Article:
Cartagena Protocol on Biosafety
The Cartagena Protocol on Biosafety to the Convention on Biological Diversity is an international agreement which aims to ensure the safe handling, transport and use of living modified organisms (LMOs) resulting from modern biotechnology that may have adverse effects on biological diversity, taking also into account risks to human health. It was adopted on 29 January 2000 and entered into force on 11 September 2003. This Protocol has around 170 Parties, including the EU and its EU countries.
In order to align the EU legislation with the provisions of the Biosafety Protocol, the EU complemented its extensive legislative framework on GMOs by Regulation (EC) 1946/2003 on transboundary movements of GMOs that addresses in particular exports of GMOs.
The international principles for risk assessment of GMOs are set out by Codex Alimentarius.
The Codex Alimentarius Commission is an intergovernmental body with more than 180 members, within the framework of the Joint Food Standards Programme established by the Food and Agriculture Organization of the United Nations (FAO) and the World Health Organization (WHO). Codex Alimentarius Commission develops and adopts food standards that serve as a reference for international food trade.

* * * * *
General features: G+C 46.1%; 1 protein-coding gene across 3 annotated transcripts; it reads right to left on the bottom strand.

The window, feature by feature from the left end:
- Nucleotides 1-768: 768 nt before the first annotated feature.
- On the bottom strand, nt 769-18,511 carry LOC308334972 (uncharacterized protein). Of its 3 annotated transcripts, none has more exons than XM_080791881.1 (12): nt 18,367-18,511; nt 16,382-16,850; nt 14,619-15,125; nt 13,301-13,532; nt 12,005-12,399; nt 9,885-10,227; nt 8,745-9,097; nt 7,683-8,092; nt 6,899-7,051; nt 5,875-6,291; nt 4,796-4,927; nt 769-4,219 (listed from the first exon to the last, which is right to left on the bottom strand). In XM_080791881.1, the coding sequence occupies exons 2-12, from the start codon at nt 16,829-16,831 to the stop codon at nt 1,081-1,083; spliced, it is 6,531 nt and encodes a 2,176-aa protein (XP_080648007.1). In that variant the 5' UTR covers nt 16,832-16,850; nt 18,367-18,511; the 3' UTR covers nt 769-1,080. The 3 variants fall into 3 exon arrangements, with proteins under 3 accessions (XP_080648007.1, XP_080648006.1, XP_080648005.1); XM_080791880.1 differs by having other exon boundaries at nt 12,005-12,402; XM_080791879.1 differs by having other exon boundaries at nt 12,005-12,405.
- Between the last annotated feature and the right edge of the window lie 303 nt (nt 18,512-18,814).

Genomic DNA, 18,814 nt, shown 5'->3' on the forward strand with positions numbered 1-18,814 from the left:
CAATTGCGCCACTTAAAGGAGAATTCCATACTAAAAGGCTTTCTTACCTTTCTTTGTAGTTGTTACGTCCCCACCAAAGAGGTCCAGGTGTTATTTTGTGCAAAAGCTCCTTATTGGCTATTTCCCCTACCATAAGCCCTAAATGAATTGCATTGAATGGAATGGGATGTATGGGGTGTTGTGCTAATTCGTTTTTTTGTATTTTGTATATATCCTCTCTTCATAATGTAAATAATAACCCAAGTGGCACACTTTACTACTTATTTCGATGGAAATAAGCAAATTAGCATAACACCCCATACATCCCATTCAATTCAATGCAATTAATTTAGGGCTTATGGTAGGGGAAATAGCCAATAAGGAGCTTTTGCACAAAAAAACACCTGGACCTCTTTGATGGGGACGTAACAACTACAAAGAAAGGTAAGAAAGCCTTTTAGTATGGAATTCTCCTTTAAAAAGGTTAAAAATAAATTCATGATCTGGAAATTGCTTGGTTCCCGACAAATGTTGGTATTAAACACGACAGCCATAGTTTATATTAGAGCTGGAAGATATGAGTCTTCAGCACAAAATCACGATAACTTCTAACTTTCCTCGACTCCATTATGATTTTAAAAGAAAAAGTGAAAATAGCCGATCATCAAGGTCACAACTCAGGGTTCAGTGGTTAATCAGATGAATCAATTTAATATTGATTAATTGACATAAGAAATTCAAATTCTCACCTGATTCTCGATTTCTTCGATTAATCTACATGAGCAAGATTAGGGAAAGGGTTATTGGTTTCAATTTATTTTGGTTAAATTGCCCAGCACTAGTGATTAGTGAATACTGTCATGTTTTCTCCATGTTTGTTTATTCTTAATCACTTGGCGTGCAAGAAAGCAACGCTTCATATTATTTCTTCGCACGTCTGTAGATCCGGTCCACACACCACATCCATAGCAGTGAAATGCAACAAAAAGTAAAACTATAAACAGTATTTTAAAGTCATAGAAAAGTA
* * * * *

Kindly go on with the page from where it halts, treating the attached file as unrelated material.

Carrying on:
Protect consumers' health
Ensure fair practices in international food trade
Coordinate all food standards work done by international governmental and non-governmental organisations
All EU countries are members of the Codex Alimentarius Commission. In 2003, the EU also joined, sharing competence with EU countries depending on the level of harmonisation of the respective legislation.
Links: EU and Codex Alimentarius
Organisation for Economic Co-operation and Development (OECD)
Issues related to GMOs are also discussed in OECD Task force for the safety of Novel foods and feeds and in the Working Group on Harmonisation of Regulatory oversight in Biotechnology. Most of the EU Member States are members of the OECD and the EU has an observer status.